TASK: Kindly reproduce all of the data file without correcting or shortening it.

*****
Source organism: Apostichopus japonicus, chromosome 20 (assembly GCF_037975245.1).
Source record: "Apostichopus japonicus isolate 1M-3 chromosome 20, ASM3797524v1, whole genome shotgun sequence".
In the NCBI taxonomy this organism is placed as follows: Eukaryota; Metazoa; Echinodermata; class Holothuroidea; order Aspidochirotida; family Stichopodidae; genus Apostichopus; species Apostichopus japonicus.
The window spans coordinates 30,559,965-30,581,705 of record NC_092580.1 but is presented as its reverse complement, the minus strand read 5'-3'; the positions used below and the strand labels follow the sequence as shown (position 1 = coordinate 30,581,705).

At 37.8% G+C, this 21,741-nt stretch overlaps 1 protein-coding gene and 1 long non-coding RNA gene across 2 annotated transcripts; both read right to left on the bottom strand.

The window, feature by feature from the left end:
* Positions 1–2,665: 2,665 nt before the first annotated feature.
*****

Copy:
Source organism: Apostichopus japonicus, chromosome 20 (assembly GCF_037975245.1).
Source record: "Apostichopus japonicus isolate 1M-3 chromosome 20, ASM3797524v1, whole genome shotgun sequence".
In the NCBI taxonomy this organism is placed as follows: Eukaryota; Metazoa; Echinodermata; class Holothuroidea; order Aspidochirotida; family Stichopodidae; genus Apostichopus; species Apostichopus japonicus.
The window spans coordinates 30,559,965-30,581,705 of record NC_092580.1 but is presented as its reverse complement, the minus strand read 5'-3'; the positions used below and the strand labels follow the sequence as shown (position 1 = coordinate 30,581,705).

At 37.8% G+C, this 21,741-nt stretch overlaps 1 protein-coding gene and 1 long non-coding RNA gene across 2 annotated transcripts; both read right to left on the bottom strand.

The window, feature by feature from the left end:
* Positions 1–2,665: 2,665 nt before the first annotated feature.